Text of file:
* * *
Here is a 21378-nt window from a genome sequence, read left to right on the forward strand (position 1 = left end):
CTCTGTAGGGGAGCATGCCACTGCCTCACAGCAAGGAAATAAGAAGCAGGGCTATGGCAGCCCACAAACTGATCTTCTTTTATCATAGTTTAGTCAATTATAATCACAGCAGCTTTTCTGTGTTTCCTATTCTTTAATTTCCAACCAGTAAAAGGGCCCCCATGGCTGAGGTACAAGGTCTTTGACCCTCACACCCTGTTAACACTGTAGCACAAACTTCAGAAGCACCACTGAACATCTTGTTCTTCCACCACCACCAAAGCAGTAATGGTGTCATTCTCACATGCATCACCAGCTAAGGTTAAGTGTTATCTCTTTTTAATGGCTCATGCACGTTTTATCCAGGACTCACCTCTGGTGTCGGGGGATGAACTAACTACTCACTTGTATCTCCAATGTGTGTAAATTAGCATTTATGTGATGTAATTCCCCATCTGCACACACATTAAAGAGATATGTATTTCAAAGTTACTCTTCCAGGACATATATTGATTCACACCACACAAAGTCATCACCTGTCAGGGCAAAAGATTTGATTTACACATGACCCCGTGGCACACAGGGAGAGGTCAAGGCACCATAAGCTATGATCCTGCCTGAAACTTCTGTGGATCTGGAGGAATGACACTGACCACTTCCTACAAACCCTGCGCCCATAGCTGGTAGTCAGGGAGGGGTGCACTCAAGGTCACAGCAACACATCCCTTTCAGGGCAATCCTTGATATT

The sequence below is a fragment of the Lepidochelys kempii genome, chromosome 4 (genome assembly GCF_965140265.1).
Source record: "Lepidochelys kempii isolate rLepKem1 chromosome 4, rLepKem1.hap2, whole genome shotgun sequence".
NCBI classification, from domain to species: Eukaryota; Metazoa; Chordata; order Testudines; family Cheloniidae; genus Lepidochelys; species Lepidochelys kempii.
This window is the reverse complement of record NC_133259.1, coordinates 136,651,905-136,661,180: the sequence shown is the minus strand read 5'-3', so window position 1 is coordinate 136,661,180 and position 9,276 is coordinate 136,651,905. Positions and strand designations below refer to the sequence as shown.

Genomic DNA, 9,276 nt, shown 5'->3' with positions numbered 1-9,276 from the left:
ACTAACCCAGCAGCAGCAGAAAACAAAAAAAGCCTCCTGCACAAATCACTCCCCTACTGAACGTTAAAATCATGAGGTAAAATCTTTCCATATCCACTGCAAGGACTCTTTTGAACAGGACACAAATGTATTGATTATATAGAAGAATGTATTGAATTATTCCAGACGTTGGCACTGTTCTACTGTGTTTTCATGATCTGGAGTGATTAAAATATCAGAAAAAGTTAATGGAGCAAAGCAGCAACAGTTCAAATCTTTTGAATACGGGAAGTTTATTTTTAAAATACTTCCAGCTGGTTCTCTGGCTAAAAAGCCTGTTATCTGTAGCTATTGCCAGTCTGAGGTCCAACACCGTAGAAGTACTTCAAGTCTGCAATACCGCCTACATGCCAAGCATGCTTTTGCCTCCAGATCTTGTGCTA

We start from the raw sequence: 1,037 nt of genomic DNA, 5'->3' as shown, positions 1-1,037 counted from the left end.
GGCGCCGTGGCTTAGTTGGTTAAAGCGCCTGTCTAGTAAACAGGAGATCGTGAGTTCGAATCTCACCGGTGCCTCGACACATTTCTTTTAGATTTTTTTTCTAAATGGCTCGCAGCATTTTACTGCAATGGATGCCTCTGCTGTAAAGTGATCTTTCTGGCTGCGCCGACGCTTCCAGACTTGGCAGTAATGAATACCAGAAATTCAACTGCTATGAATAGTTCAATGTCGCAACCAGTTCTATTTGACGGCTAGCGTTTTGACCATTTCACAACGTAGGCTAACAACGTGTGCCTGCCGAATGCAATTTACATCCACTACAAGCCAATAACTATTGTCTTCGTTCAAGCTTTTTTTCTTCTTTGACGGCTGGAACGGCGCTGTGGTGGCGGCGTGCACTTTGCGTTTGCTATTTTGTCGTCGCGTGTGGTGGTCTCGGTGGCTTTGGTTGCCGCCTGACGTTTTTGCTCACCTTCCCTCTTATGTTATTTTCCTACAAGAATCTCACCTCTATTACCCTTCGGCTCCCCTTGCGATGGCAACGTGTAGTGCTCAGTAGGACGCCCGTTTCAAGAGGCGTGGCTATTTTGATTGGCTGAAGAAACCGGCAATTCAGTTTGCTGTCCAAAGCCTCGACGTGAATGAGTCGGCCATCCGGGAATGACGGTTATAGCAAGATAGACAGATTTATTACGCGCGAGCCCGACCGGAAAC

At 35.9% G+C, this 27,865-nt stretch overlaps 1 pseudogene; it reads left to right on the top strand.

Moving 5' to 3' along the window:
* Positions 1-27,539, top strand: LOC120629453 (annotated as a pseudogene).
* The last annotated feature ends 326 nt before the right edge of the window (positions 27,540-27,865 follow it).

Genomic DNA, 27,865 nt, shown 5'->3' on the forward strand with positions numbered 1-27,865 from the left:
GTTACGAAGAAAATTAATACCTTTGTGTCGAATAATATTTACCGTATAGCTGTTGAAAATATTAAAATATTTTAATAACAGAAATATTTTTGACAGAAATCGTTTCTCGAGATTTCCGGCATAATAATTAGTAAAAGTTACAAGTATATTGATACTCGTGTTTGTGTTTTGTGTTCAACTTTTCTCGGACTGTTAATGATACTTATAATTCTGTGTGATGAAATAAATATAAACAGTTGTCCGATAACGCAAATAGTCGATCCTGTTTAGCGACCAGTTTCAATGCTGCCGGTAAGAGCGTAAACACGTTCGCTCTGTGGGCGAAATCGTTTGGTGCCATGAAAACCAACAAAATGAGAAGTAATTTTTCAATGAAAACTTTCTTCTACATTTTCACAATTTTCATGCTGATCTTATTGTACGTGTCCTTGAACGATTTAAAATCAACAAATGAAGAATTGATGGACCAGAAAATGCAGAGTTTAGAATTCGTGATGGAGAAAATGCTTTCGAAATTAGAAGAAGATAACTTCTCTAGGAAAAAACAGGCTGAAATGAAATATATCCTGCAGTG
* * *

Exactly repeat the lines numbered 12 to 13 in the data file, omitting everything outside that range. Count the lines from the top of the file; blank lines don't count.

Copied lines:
Moving 5' to 3' along the window:
* Positions 1-27,539, top strand: LOC120629453 (annotated as a pseudogene).